This was open country. To the east, long grass and low trees all the way to the horizon, and to the west, the land bled into the cloud-like silhouette of the mountains. Days ago he had lost sight of the ranges he called home, and now he paced alongside peaks he remembered dimly from long ago, when he was a younger man, a line of only half-familiar shapes, the faces of acquaintances. He’d stolen everything he could from a ranger’s station outside Banff, including a knapsack, a hatchet, matches, and a blanketcoat with ROCKY MTNS PARK stencilled across the shoulder blades and STN 153 on the chest. He’d found nothing useful for hunting. No gun, not even a knife.
The jerky he’d been eating began to fume right through the canvas of his knapsack and sicken him as he walked. Holding the bag to his belly he clawed through it, dropping behind him the last strips of meat. Then the reeking square of oilcloth in which they had been wrapped fluttered down to settle on a tuft of grass like a tiny umbrella. He took out the hatchet and considered dropping it as well, to get rid of the weight, but couldn’t open his hand. The hatchet had great utility, so he slid it back into his bag. He was god-almighty thirsty and dreamed as he walked, dreamed of a river, of drinking gallons of water from that cold river.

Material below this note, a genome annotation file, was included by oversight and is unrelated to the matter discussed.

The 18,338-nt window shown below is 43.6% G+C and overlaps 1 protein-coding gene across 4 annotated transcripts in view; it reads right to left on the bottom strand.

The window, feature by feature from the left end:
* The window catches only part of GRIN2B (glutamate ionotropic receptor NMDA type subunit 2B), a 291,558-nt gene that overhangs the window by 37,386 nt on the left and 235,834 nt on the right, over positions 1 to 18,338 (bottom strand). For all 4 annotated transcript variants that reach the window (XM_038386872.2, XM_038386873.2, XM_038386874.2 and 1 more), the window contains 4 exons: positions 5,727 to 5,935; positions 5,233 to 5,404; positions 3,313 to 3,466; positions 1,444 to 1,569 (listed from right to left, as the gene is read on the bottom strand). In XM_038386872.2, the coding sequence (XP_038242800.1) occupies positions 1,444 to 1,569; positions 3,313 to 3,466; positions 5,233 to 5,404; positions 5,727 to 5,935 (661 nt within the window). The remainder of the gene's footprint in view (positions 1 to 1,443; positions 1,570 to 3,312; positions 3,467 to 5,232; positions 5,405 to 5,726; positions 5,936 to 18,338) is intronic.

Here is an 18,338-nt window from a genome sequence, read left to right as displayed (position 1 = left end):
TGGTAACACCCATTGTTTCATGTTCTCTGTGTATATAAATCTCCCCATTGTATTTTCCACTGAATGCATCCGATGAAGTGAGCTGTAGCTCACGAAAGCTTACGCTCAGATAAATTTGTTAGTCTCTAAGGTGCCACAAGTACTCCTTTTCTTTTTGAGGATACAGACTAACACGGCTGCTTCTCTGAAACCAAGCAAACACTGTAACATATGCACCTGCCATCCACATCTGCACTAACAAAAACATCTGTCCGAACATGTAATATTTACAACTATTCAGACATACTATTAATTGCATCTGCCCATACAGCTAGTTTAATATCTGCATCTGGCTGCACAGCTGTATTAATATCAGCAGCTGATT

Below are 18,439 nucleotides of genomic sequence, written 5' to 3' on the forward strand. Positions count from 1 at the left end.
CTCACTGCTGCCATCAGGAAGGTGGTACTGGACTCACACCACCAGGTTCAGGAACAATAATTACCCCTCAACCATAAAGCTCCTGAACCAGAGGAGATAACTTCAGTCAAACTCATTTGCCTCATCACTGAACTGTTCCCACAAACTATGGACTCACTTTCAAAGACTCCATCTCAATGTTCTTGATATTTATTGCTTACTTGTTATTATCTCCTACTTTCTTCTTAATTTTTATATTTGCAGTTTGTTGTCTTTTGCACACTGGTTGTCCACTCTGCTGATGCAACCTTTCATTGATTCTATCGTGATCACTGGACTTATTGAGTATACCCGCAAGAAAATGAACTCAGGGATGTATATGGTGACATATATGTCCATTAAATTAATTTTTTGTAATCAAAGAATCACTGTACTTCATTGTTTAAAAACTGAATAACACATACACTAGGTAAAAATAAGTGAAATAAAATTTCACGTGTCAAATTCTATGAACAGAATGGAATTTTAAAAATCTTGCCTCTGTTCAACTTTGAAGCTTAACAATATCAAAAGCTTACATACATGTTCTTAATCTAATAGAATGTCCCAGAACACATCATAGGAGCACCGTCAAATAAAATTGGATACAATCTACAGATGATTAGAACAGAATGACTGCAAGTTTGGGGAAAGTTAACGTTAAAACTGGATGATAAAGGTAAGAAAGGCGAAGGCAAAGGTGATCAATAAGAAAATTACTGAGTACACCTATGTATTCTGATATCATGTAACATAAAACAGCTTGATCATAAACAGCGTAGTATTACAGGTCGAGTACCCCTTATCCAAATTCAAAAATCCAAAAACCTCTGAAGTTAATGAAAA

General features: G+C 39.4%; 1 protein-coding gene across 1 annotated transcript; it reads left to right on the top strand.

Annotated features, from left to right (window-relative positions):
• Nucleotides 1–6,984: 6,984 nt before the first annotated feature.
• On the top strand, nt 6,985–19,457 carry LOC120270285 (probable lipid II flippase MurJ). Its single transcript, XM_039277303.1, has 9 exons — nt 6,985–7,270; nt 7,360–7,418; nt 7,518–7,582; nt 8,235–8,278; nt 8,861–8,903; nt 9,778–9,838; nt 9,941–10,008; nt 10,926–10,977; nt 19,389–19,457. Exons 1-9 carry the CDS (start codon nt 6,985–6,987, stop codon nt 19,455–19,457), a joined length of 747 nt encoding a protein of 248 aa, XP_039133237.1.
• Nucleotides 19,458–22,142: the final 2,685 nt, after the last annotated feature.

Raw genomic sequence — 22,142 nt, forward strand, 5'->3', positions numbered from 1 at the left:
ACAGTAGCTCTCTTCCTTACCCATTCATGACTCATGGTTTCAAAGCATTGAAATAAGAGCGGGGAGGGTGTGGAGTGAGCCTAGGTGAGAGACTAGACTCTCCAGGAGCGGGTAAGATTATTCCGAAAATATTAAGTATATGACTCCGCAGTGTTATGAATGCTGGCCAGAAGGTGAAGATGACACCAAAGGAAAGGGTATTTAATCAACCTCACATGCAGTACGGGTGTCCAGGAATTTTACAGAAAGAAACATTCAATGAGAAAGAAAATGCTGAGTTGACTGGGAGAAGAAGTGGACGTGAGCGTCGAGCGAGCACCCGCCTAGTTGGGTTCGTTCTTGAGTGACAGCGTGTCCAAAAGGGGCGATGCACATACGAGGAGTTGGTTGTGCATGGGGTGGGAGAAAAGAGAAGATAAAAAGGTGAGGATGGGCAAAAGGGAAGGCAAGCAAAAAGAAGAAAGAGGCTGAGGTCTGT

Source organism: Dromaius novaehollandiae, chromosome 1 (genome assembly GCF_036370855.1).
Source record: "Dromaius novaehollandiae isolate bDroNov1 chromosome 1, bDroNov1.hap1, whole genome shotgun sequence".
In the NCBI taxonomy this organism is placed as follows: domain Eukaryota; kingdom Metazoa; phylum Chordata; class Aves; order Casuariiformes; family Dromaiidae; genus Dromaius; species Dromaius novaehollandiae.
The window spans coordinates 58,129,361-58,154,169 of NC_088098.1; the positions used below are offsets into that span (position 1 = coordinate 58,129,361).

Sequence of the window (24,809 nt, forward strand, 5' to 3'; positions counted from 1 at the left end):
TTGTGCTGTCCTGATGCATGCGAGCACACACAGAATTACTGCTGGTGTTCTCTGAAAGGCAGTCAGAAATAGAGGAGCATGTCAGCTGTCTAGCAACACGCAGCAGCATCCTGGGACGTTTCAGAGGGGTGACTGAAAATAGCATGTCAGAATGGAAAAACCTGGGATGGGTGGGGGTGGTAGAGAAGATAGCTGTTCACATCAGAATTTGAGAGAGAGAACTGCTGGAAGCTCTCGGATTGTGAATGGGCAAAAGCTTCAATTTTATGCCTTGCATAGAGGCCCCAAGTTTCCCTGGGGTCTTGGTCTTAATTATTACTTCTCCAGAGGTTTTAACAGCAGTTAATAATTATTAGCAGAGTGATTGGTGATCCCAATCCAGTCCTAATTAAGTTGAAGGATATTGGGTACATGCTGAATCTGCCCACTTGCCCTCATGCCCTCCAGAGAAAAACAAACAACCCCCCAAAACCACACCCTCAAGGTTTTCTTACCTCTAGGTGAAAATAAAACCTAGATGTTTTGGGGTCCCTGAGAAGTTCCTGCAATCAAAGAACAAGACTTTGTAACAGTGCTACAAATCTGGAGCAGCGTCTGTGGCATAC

One afternoon he came upon a gully packed with young trees which turned out to be mostly dry, but he dug down and sipped at a muddy pool. Then he rolled onto his side under the cover of shrubs and slept hard. When he rose a few hours later it was getting on to dark and he was stiff and trembling.
That night he found himself on the road he had been looking for. He followed it until he was standing, as planned, outside the little guard hut at the Sweetgrass border crossing between Alberta and Montana. He stood by the lightless window and swayed on numb legs. A bright coin of a moon overhead and no wind at all. The world was utterly still, so quiet he could hear his own ears humming. William Moreland stood like an idiot before the hut and waited for the guard. He stared about with hollow eyes and slowly came to the conclusion that he should probably do something.